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** The runabout ''Rio Grande'' is somewhat famous among fans for how it managed to be the only runabout to survive the series, with only the Rubicon (delivered to the station near the end of season 3) coming close to matching its length of time. In universe, the way that [=DS=]9 goes through runabouts got a [[LampshadeHanging lampshade,]] making the Rio Grande notable in its survival.

to:

** The runabout ''Rio Grande'' is somewhat famous among fans for how it managed to be the only runabout to survive the series, with only the Rubicon ''Rubicon'' (delivered to the station near the end of season 3) coming close to matching its length of time. In universe, the way that [=DS=]9 goes through runabouts got a [[LampshadeHanging lampshade,]] making the Rio Grande ''Rio Grande'' notable in its survival.
6th Mar '16 8:49:53 AM strejda
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**** He was serving on Saratoga at the time. As we all know, [[WebSite/SFDebris Saratoga is Starfleet's bitch.]]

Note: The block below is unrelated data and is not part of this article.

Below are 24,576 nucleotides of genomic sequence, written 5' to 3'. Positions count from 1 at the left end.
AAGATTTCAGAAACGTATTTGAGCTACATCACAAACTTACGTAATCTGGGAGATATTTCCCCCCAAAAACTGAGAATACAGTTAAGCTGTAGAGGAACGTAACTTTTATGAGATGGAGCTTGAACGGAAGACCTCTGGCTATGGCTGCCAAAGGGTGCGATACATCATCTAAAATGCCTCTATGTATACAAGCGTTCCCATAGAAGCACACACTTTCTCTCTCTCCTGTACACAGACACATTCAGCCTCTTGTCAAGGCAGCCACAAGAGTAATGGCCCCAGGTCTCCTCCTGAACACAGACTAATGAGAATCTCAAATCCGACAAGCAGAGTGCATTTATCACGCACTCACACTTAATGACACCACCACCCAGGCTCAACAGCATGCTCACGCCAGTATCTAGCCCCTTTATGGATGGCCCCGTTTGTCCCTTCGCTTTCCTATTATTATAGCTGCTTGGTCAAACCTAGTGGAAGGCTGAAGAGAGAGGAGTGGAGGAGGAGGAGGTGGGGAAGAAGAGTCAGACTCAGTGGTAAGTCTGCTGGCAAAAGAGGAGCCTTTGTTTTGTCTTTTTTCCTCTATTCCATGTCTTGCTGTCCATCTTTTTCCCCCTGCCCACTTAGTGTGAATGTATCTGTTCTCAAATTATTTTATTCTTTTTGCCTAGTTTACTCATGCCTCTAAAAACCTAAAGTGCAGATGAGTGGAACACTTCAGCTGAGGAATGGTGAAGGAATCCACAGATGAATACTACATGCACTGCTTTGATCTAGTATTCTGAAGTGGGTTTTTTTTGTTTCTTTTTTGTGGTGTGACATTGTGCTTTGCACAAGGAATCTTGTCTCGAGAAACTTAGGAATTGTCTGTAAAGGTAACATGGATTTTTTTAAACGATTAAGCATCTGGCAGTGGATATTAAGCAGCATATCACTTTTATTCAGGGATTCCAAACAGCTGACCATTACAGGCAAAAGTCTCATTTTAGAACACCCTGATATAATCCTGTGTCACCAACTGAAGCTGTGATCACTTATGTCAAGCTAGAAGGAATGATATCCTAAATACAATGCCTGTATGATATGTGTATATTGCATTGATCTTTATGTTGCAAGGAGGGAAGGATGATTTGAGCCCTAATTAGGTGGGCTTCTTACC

9th Feb '16 10:52:18 AM backpack
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** A minor example in ''Sanctuary''. Jake tells Nog that a Dabo girl is studying entomology, and explains that this is the "study of bugs." Nog responds "You mean she wants to be a chef." In the 21st century the taboo against eating insects, particularly grasshoppers and crickets, is starting to fade, and major food companies are looking to them as a more efficient source of protein than livestock.

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** A minor example in ''Sanctuary''. Jake tells Nog that a Dabo girl is studying entomology, and explains that this is the "study of bugs." Nog responds "You mean she wants to be a chef." This seems to be an example of the Ferengi as a bizarre alien culture. In the 21st century the taboo against eating insects, particularly grasshoppers and crickets, is starting to fade, and major food companies are looking to them as a more efficient source of protein than livestock.
9th Feb '16 10:51:37 AM backpack
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Added DiffLines: